Outside it's 56 degrees and the sky is blue and cloudless between the skyscrapers, though the buildings keep the church garden in shade for most of the day.  After being buried in snow and ice the plants, nameless sprouts, are still green.  The street is packed with business men and women, tourists, and students.  The smoke from the food stand smells of lamb, rotating on a skewer in the back of the aluminum room on wheels.  I walk with a purpose on my way to the bank.  I am wearing a blazer. I belong here.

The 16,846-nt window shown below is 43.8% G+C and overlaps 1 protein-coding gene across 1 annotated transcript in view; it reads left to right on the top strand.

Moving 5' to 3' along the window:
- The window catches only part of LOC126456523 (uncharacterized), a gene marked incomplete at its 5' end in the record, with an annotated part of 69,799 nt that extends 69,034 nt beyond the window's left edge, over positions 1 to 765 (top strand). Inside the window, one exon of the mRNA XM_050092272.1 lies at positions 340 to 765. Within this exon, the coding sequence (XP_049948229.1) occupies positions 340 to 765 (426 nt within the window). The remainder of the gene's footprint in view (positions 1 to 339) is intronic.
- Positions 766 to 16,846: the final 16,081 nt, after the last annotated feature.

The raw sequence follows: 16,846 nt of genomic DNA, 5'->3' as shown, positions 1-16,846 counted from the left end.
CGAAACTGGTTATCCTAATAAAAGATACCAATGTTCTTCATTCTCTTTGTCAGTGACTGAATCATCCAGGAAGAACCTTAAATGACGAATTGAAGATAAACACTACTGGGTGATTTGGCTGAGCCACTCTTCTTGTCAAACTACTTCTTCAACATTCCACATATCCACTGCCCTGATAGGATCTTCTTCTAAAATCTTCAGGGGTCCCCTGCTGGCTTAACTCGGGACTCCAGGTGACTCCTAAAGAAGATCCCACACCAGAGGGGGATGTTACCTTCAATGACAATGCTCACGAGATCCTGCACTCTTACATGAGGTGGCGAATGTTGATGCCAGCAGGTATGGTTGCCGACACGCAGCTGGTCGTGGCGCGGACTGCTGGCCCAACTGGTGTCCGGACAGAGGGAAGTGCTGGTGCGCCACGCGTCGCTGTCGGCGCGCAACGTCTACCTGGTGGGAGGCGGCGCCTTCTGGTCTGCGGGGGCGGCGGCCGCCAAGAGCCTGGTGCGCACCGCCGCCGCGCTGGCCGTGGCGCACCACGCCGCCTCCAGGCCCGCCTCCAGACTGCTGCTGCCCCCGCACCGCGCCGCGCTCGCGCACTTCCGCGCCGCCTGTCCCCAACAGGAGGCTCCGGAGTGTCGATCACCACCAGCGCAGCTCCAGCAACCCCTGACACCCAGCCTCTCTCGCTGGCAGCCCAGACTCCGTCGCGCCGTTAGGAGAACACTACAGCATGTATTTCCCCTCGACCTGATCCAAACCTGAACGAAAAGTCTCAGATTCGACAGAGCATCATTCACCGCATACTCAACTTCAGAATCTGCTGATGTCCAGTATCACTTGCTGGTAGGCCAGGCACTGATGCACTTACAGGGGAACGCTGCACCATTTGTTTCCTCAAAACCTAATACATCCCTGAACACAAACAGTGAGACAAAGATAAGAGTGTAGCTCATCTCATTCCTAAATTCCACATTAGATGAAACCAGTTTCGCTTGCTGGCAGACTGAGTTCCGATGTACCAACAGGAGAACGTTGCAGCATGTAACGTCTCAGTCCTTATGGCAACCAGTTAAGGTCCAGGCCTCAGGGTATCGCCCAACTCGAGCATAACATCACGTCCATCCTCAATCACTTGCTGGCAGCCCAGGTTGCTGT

It's weird that I live in New York, I think.  Everyone told me I would hate it for the first year, but I already like it here.

I can still hear Texas.  I sit down to pay bills and instead I write a thousand words about Houston. I sometimes miss riding in a car between cities and the Mexican restaurants with big, square rooms. I want to write about Texas and highways and walking to the bank and what I had for lunch.  I want to write about everything; everything has meaning.  Something is hidden in every experience.

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